To Middleswart, this is a perfect storm that U.S. casino operators must persevere through. Debt loads and increased competition are challenging enough, and these companies also must find capital to update and refurbish current casinos.

Middleswart says the fund previously owned Wynn but sold the company following the run-up. He says he's most bearish on Penn, MGM and Boyd, and that he sees some positives for Las Vegas Sands and Wynn because they have Asian exposure.

"They're going to get some benefit out of that, so those stocks are more higher rated to me than others," he says. "But they're also so expensive, it's a hard case to make to buy them."

Asian Casinos

While domestic casino stocks may be falling out of favor, Asian casino operators have been big winners.

Las Vegas Sands and Wynn offer U.S. investors some exposure to the Asian gaming froth, but other stocks like Hong Kong's Galaxy Entertainment Group trade on foreign markets, which can be prohibitive for some investors.

The Vice Fund owns three Asian casino stocks, including the aforementioned Galaxy Entertainment as well as Wynn Macau and Sands China. For Middleswart, these stocks have better growth potential at this point than U.S. counterparts.

"As much as they have built new casinos over the past few years in Macau and Singapore and even Australia, the difference is that they still have a very small amount of gaming capacity versus the number of people who are going to gamble," Middleswart says. "People in the Pacific spend a lot more gaming than Americans do. Americans have a surplus of casinos and they have a shortage."

Middleswart says the Asia Pacific region has a fairly small number of casinos per capita, which is why there is still decent growth potential. He also notes that there is strict control of the Asian casino market, where people are limited by the length of stay at the casinos as well as loss limits. He likens the situation to when Atlantic City casinos weren't allowed to stay open for 24 hours, or when Colorado had limited stakes gaming.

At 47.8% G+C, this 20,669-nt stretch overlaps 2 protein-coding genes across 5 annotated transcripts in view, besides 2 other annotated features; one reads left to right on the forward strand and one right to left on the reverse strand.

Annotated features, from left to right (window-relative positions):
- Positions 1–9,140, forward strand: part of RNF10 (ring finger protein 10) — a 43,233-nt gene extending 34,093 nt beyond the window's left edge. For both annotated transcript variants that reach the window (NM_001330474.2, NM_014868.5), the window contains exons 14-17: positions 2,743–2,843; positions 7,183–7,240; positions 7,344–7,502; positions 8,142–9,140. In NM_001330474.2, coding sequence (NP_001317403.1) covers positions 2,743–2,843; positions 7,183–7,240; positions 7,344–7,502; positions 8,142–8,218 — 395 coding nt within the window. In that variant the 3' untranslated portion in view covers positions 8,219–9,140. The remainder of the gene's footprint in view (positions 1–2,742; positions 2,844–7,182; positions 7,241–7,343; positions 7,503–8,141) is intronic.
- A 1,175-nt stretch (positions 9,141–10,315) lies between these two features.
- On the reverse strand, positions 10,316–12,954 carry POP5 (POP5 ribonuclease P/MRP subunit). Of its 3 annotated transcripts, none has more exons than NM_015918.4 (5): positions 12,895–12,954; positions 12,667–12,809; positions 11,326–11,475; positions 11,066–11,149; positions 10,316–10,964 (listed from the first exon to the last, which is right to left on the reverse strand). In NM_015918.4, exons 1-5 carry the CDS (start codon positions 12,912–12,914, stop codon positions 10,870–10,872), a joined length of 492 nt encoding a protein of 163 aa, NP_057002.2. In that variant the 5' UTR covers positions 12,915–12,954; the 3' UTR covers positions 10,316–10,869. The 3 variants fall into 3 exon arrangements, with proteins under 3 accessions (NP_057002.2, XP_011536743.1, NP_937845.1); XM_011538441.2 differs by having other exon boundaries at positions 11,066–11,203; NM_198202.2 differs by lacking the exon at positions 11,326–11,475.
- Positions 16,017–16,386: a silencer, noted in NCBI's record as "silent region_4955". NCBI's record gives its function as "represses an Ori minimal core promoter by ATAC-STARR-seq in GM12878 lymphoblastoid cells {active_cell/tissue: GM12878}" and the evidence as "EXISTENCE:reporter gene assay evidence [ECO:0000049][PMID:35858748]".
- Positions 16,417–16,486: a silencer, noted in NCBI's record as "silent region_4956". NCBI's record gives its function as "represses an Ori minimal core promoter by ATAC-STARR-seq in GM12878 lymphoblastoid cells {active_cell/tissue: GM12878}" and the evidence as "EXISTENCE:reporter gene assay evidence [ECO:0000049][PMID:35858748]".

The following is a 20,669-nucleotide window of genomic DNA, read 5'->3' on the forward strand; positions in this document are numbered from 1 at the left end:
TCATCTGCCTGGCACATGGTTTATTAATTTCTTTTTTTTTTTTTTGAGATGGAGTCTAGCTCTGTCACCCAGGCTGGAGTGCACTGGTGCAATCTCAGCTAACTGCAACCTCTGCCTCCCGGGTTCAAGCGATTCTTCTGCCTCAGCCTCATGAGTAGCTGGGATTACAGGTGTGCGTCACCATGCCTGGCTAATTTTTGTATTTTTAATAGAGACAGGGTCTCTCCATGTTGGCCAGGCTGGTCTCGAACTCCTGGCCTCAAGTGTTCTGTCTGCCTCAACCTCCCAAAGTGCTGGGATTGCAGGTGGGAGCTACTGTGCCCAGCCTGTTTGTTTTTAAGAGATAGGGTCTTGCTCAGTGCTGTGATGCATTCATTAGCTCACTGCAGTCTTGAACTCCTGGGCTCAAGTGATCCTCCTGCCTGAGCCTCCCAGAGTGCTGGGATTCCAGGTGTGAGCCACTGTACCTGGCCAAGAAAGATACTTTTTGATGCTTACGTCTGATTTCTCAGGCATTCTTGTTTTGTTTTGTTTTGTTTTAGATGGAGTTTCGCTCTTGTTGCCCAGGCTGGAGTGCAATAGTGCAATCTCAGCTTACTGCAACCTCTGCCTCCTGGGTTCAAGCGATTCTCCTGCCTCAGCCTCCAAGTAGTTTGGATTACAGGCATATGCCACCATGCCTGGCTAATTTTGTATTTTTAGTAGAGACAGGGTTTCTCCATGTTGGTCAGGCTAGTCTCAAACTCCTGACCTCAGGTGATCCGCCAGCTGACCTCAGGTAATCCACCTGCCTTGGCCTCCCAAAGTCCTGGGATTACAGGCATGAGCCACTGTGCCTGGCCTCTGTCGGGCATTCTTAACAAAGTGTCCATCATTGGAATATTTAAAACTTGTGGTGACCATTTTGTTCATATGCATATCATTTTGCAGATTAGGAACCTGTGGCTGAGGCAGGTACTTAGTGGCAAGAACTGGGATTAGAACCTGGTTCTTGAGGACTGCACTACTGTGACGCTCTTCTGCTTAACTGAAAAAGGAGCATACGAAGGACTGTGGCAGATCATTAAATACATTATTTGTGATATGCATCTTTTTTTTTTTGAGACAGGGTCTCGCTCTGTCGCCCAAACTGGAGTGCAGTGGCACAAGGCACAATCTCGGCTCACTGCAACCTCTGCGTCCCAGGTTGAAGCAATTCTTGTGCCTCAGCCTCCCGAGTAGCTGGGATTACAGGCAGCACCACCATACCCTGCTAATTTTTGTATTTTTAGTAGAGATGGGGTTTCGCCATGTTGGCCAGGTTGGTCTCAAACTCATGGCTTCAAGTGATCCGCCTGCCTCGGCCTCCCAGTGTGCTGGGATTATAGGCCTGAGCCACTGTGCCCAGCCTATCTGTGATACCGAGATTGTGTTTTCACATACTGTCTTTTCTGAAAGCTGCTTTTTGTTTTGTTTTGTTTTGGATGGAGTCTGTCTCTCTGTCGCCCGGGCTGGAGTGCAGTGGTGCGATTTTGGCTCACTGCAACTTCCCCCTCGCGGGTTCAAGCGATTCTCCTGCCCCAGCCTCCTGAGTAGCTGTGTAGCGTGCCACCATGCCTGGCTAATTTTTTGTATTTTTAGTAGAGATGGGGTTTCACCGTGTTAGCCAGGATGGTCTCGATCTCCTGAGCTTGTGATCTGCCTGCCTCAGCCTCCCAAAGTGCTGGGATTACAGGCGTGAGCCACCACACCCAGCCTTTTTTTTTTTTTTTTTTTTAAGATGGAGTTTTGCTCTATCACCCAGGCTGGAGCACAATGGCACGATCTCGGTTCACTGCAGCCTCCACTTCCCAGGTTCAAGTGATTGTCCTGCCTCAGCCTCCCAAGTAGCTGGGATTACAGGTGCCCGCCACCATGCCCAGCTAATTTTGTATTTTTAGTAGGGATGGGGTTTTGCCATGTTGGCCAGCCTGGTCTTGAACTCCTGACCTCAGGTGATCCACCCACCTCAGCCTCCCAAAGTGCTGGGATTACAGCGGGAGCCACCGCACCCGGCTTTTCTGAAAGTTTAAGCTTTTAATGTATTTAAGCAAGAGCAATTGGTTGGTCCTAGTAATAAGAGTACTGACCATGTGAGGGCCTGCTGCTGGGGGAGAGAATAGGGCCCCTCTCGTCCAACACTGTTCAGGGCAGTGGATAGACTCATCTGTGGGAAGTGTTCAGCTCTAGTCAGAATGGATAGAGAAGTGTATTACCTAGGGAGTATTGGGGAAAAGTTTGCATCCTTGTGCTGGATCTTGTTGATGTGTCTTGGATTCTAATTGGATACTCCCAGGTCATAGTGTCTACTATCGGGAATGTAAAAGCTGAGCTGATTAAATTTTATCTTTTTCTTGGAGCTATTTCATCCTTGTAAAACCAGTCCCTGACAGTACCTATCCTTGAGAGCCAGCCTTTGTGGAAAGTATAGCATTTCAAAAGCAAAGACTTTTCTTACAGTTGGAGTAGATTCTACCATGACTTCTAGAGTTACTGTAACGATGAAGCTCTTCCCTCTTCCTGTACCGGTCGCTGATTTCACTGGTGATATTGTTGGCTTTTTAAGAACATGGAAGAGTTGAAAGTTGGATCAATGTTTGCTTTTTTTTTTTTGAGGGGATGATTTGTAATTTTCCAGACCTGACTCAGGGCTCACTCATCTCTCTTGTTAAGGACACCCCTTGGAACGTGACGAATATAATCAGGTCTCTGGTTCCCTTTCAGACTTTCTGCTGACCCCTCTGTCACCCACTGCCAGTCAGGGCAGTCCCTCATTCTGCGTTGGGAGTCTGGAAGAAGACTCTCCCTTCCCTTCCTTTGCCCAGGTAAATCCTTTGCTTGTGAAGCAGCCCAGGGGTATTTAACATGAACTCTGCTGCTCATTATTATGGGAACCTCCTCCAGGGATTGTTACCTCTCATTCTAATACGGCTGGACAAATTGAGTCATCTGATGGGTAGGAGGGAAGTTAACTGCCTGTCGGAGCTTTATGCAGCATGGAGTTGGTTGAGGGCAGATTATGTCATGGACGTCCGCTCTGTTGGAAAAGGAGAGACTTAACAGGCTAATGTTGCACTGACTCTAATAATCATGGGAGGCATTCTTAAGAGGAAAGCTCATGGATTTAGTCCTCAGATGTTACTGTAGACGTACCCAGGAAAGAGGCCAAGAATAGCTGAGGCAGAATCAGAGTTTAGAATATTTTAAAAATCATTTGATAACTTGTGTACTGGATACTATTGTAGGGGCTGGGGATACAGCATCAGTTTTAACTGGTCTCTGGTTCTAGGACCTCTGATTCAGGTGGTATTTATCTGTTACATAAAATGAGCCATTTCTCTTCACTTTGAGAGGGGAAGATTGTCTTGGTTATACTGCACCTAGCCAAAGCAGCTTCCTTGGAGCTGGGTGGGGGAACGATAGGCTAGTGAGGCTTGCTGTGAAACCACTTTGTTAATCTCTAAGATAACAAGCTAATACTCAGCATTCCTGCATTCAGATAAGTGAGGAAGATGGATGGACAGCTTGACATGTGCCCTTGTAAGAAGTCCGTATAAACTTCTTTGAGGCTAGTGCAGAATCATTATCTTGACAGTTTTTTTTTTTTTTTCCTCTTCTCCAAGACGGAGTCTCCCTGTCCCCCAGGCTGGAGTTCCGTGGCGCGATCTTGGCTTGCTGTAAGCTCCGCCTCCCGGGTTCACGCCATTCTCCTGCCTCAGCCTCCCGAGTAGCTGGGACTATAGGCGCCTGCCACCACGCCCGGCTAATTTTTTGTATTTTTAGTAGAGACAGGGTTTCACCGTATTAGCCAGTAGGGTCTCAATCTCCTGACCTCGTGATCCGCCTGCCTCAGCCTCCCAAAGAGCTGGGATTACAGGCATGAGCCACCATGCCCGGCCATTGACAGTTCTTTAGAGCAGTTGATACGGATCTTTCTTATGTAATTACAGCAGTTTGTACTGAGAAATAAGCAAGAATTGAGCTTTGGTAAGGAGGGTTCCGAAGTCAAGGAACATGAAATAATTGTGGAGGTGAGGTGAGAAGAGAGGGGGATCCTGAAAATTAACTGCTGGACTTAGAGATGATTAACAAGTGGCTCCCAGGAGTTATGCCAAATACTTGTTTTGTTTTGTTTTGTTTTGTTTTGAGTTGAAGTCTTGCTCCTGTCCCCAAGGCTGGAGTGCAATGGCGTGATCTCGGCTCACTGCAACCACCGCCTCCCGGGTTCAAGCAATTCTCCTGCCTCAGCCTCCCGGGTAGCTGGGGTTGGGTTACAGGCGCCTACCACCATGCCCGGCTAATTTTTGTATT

"Competition took away the loss limits and slowly opened the market further and further. You're still dealing with that in Asia," he says. However, Middleswart does not that some of the foreign issues are "certainly expensive at this point, but you could make a case that over time they'll grow into their valuations."

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Race Tracks

Middleswart may not think much of domestic casino stocks, but one race-track operator in the U.S. lands in the Vice Fund. Churchill Downs ( CHDN) is a thinly traded stock, but the company controls four of the largest race tracks in the U.S., a fact not lost on Middleswart.

"They built casinos in New Orleans and Florida and they have an online betting system for horse races," Middleswart says. "They have some growth there and they have assets that aren't leveraged. As race tracks add casinos, they'll get an extra operating facility that is next door that enables them to exploit some of their surplus real estate at minimal cost."

With casinos at the race tracks, Churchill Downs will be able to offer bigger purses for races, which will draw better horses to the company's tracks, Middleswart says. "The tracks that don't have casinos then operate at a disadvantage. That's a major positive," he says. "Given the tracks they hold, they have the Kentucky Derby, which is the biggest race every year."

Churchill Downs is comparatively better than other raceway operators, like Empire Resorts ( NYNY) or Penn National Gaming, thanks to that land ownership, Middleswart says. "You're buying it for a huge discount for even what the land is worth in today's market," he says.

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Gaming-Equipment Makers

Domestic casino stocks have had their rally, but the size of the gaming pie isn't growing enough. Because competition will force many of these gaming companies to upgrade their machines, there is potential to buy the equipment makers to capitalize on new construction and the refurbishment that has been delayed for so many years, Middleswart says.

Specifically, he singles out International Gaming Technology ( IGT) and Bally Technologies ( BYI), which he says the Vice Fund owns.

"Both of these stocks are reasonable plays because the new casino construction is going to force refurbishment and replacement demand from all the existing casinos," Middleswart says. "They're going to have to keep up and they're going to have to show they are staying fresh to keep people from the brand new casinos across the street. To the extent they see that demand, it should carry the gaming equipment companies for a couple of years."

That said, Middleswart warns that these companies won't see the same boom as in the 1990s and early 2000s as equipment makers face increasing competition from Williams Gaming ( WMS) and Australia's Crown Limited.

"They're all competing for the same contracts, so you're seeing a little more price pressure when they get deals done," Middleswart says. "But hopefully they can leverage the fixed costs a little bit and make some decent money."

-- Written by Robert Holmes in Boston.

>To contact the writer of this article, click here: Robert Holmes.